CHRISTIANSTED — Following Friday’s vote to reprogram funds to pay Vitol, Governor Albert Bryan, Jr. thanked senators of the 33rd Legislature for working collaboratively with the executive branch to address the Virgin Islands Water and Power Authority’s propane supply crisis.
“Thank you to the senators who voted in favor of reappropriating funds to avert a crisis that would have significantly and negatively impacted the people of this territory,” Bryan said shortly after the vote. “This is a clear indication that no matter where we stand on the issues, the executive and legislative branch can work collaboratively for the people of the Virgin Islands.”
The vote was taken during an Emergency Legislative Session held on St. Thomas where senators considered testimony provided by Virgin Islands Office of Management and Budget (OMB) Director Jenifer O’Neal on the availability of USVI government funding, from WAPA officials on the utility’s financial status and from Public Services Commission (PSC) officials on their decision not to consider WAPA’s request for a base rate adjustment.
Following several hours of testimony, senators voted to reappropriate $6 million in funding from FY 2020 budget to assist WAPA in meeting its financial obligation to Vitol for December 2019 and January 2020.
Senators also voted to require semi-autonomous agencies and instrumentalities of the Virgin Islands government to submit a quarterly financial report to the Legislature effective January 2020.
Senators voting in favor of the reappropriation were Marvin Blyden, Dwayne DeGraff, Novelle Francis, Jr., Donna Frett-Gregory, Kenneth Gittens, Stedmann Hodge, Jr., Javan James, Steven Payne, Sr., Janelle Sarauw, Athneil Thomas and Kurt Vialet. Senators Allision DeGazon, Alicia Barnes, and Oakland Benta were absent for the vote.
“The reappropriation of $6 million in funds is only a short-term fix, and now we have to look more comprehensively at the long-term solution,” Bryan said of Friday’s vote. “We must address WAPA’s request for a base rate adjustment to help to stabilize the utility’s unstable financial position.”
WAPA Executive Director Lawrence Kupfer also thanked the 33rd Legislature for legislation that funds what the quasi-governmental authority owes Vitol.
“In addition to the members of the 33rd Legislature, we extend gratitude to Governor Albert Bryan, Jr. and Lt. Governor Tregenza Roach for their leadership in a collective and collaborative effort of both branches of government to address this most pressing issue,” Kupfer said. “For WAPA, there is currently no option other than the use of lower-cost propane to generate electricity through the use of more efficient and reliable generators at both power plants as we continue to incorporate renewables into our long-term generation mix.”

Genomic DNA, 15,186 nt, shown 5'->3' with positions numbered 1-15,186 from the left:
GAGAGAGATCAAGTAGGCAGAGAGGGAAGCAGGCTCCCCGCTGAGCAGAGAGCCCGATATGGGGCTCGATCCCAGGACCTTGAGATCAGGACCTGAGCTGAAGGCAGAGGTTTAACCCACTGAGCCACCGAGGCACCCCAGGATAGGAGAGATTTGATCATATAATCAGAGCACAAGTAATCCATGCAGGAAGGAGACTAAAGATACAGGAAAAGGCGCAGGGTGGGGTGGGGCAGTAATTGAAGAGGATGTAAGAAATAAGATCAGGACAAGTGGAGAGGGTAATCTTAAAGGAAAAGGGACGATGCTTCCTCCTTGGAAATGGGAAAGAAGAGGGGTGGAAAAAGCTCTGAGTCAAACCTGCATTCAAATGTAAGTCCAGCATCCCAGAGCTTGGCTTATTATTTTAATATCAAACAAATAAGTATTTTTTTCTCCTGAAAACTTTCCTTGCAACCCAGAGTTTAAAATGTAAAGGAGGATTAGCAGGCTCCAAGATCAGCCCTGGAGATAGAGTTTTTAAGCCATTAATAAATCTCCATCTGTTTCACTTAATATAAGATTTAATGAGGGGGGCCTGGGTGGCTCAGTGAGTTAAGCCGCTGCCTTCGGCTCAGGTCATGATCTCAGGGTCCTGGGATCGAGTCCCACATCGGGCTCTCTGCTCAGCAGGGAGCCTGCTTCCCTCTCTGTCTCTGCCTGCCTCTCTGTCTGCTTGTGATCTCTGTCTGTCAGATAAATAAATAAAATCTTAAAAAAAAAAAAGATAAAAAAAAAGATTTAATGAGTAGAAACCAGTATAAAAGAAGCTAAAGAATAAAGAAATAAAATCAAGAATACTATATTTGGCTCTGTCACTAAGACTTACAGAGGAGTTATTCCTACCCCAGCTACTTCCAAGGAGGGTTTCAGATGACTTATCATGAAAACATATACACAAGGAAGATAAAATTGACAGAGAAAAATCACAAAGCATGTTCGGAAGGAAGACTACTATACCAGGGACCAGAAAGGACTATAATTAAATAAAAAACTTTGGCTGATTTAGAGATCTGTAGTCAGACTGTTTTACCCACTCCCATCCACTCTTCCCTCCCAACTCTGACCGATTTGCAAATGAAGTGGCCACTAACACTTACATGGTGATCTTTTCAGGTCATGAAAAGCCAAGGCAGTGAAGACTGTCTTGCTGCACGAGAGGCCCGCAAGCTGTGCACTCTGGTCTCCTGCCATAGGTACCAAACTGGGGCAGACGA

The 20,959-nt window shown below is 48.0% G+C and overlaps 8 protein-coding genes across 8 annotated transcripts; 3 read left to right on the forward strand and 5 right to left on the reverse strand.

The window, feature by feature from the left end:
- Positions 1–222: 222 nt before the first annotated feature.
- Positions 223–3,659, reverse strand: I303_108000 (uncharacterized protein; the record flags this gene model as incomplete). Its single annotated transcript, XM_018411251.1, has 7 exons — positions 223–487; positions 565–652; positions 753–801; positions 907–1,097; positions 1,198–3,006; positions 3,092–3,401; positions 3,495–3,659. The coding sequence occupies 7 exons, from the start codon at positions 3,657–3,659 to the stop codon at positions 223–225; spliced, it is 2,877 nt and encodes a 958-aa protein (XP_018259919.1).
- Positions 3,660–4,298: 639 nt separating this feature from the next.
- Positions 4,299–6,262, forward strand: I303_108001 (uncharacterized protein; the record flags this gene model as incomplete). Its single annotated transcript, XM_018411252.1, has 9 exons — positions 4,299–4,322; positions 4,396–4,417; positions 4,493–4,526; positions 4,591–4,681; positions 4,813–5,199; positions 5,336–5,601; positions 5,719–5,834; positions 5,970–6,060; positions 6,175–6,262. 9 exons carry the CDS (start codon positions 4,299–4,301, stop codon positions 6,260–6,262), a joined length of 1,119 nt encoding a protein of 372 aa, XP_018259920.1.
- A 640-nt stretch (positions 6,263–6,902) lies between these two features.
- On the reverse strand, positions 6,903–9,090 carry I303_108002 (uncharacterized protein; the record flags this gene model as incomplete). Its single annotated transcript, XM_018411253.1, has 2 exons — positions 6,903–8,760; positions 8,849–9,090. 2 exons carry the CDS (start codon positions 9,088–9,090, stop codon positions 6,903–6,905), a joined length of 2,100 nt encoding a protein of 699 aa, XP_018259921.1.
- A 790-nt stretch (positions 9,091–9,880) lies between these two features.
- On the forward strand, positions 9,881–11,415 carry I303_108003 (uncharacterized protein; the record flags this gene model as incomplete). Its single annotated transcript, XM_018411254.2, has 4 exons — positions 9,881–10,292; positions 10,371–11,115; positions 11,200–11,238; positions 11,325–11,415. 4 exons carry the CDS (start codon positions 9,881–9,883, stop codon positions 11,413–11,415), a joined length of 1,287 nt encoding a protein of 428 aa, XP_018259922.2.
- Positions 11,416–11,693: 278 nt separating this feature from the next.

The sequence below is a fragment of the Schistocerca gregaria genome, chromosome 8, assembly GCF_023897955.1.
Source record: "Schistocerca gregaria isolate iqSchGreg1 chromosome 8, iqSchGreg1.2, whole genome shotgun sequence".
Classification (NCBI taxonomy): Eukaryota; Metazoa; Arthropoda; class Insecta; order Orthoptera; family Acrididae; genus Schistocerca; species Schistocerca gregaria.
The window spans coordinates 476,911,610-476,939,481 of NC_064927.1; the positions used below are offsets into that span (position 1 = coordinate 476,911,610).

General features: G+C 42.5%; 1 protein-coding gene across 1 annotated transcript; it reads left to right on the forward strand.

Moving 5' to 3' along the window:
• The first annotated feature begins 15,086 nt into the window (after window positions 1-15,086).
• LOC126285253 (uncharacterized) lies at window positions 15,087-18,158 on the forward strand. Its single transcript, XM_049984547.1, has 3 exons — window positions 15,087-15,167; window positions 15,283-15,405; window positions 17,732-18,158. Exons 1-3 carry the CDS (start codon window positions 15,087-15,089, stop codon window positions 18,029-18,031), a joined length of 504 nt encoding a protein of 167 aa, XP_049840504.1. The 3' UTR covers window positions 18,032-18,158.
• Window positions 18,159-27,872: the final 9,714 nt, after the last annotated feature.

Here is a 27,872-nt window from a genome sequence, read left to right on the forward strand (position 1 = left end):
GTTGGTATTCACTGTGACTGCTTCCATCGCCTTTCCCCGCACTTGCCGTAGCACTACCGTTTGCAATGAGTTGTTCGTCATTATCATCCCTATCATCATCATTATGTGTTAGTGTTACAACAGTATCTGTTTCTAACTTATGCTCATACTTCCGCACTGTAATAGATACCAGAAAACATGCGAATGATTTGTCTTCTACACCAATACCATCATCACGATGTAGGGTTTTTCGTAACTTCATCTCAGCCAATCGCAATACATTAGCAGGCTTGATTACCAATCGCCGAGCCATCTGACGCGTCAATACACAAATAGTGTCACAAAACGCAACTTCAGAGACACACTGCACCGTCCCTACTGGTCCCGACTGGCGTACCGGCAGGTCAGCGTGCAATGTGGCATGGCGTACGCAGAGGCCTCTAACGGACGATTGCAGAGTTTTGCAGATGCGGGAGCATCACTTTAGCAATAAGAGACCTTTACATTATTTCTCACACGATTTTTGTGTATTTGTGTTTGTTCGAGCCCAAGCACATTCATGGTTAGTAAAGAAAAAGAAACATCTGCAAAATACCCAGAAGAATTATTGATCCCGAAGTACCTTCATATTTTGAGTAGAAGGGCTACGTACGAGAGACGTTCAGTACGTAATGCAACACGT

Since the suspension of fuel supply by Vitol, WAPA has been forced to use the more expensive No. 2 oil on older, less efficient, and less reliable units, according to WAPA.
“The average cost of oil is approximately 40 percent more expensive than LPG,” he said. “Using 100 percent oil to generate electricity costs WAPA and subsequently our ratepayers approximately $200,000 per day.”
Kupfer also expressed his appreciation to the members of the PSC who met in an emergency meeting on Friday to reconsider some of the actions taken at a December 12th meeting.
“Friday’s action by the PSC to extend the lease generation surcharge is welcomed by WAPA,” he said.
Based on the decision the PSC made earlier this month, WAPA maintained that it could not afford to pay for rental generators which use propane fuel to generate electricity beyond December 31 when the surcharge was originally set to expire.
Kupfer said that WAPA continues to lobby the PSC for consideration and implementation of a permanent base rate. WAPA said it must have a permanent rate structure before it can approach investors to refinance the outstanding debt owed to Vitol.
“Not only will the refinancing allow us to spread the debt out to a longer term at less stringent monthly payments, we can use the refinancing to lower rates for our customers,” the WAPA executive director said. “We urge the PSC to implement the base rate as suggested by the hearing examiner immediately.”
The adjustment requested by WAPA — which is still on the table with the PSC — would not have resulted in a rate increase to the ratepayer because it was balanced by the decrease in the fuel charge and the discontinuation of the generator surcharge, the governor said.
“But I also acknowledge and share the serious concerns of the all sitting senators over WAPA’s lack of transparency about its financial situation,” Bryan said. “There must be accountability and assurances from WAPA for us to move forward. The people of the territory will no longer accept lip service, and we must hold WAPA’s feet to the fire.”
Bryan has said that his administration and the Legislature have agreed that WAPA needs to fulfill its obligations to the ratepayers by making needed improvements to its management structure and by resolving billing discrepancies.
The emergency legislative session was called following meetings held on Saturday and on Monday between Bryan, Roach, and all 15 senators of the 33rd Legislature to address WAPA’s propane supply crisis.
On Saturday, December 21, Vitol ceased supplying propane to WAPA following a default notice issued on December 12. The move effectively forced WAPA to shut down its most efficient propane-fueled generators and began using more expensive No. 2 oil on its older, less efficient generators.
WAPA officials have said the utility does not have revenues to pay the higher fuel costs and will not be able to sustain electrical generation without an immediate infusion of cash.
Demand for WAPA’s services has gone down about 14 percent since September 2017, but prices keep rising because it is not enough of a drop for the utility to turn off one of its fuel-burning generators.